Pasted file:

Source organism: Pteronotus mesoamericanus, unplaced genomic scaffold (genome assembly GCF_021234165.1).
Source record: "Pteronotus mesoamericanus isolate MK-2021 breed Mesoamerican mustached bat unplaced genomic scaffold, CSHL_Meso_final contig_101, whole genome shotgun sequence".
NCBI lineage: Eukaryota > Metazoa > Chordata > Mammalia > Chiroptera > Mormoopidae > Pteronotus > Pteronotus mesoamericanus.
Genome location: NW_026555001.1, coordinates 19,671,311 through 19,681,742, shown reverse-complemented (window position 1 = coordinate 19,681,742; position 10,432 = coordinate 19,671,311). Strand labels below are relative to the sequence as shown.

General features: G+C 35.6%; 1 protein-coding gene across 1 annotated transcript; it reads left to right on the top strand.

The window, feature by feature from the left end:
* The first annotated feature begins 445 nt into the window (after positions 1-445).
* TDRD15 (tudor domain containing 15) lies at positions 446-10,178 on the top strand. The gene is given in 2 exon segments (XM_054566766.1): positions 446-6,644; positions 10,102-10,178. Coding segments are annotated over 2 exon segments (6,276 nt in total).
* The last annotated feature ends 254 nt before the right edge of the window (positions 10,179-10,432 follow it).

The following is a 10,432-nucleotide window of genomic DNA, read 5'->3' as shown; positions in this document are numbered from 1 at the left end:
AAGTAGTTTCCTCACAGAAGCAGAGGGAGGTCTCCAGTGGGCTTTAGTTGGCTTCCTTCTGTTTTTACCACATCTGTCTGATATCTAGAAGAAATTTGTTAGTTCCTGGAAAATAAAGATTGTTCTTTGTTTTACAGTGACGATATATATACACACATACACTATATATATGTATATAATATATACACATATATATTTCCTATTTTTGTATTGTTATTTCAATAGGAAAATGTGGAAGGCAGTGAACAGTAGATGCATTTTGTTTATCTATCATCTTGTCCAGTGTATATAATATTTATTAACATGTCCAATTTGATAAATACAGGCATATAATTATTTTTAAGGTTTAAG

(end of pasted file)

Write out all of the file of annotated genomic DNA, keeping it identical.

Source organism: Pteronotus mesoamericanus, unplaced genomic scaffold (genome assembly GCF_021234165.1).
Source record: "Pteronotus mesoamericanus isolate MK-2021 breed Mesoamerican mustached bat unplaced genomic scaffold, CSHL_Meso_final contig_101, whole genome shotgun sequence".
NCBI lineage: Eukaryota > Metazoa > Chordata > Mammalia > Chiroptera > Mormoopidae > Pteronotus > Pteronotus mesoamericanus.
Genome location: NW_026555001.1, coordinates 19,671,311 through 19,681,742, shown reverse-complemented (window position 1 = coordinate 19,681,742; position 10,432 = coordinate 19,671,311). Strand labels below are relative to the sequence as shown.

General features: G+C 35.6%; 1 protein-coding gene across 1 annotated transcript; it reads left to right on the top strand.

The window, feature by feature from the left end:
* The first annotated feature begins 445 nt into the window (after positions 1-445).
* TDRD15 (tudor domain containing 15) lies at positions 446-10,178 on the top strand. The gene is given in 2 exon segments (XM_054566766.1): positions 446-6,644; positions 10,102-10,178. Coding segments are annotated over 2 exon segments (6,276 nt in total).
* The last annotated feature ends 254 nt before the right edge of the window (positions 10,179-10,432 follow it).

The following is a 10,432-nucleotide window of genomic DNA, read 5'->3' as shown; positions in this document are numbered from 1 at the left end:
AAGTAGTTTCCTCACAGAAGCAGAGGGAGGTCTCCAGTGGGCTTTAGTTGGCTTCCTTCTGTTTTTACCACATCTGTCTGATATCTAGAAGAAATTTGTTAGTTCCTGGAAAATAAAGATTGTTCTTTGTTTTACAGTGACGATATATATACACACATACACTATATATATGTATATAATATATACACATATATATTTCCTATTTTTGTATTGTTATTTCAATAGGAAAATGTGGAAGGCAGTGAACAGTAGATGCATTTTGTTTATCTATCATCTTGTCCAGTGTATATAATATTTATTAACATGTCCAATTTGATAAATACAGGCATATAATTATTTTTAAGGTTTAAG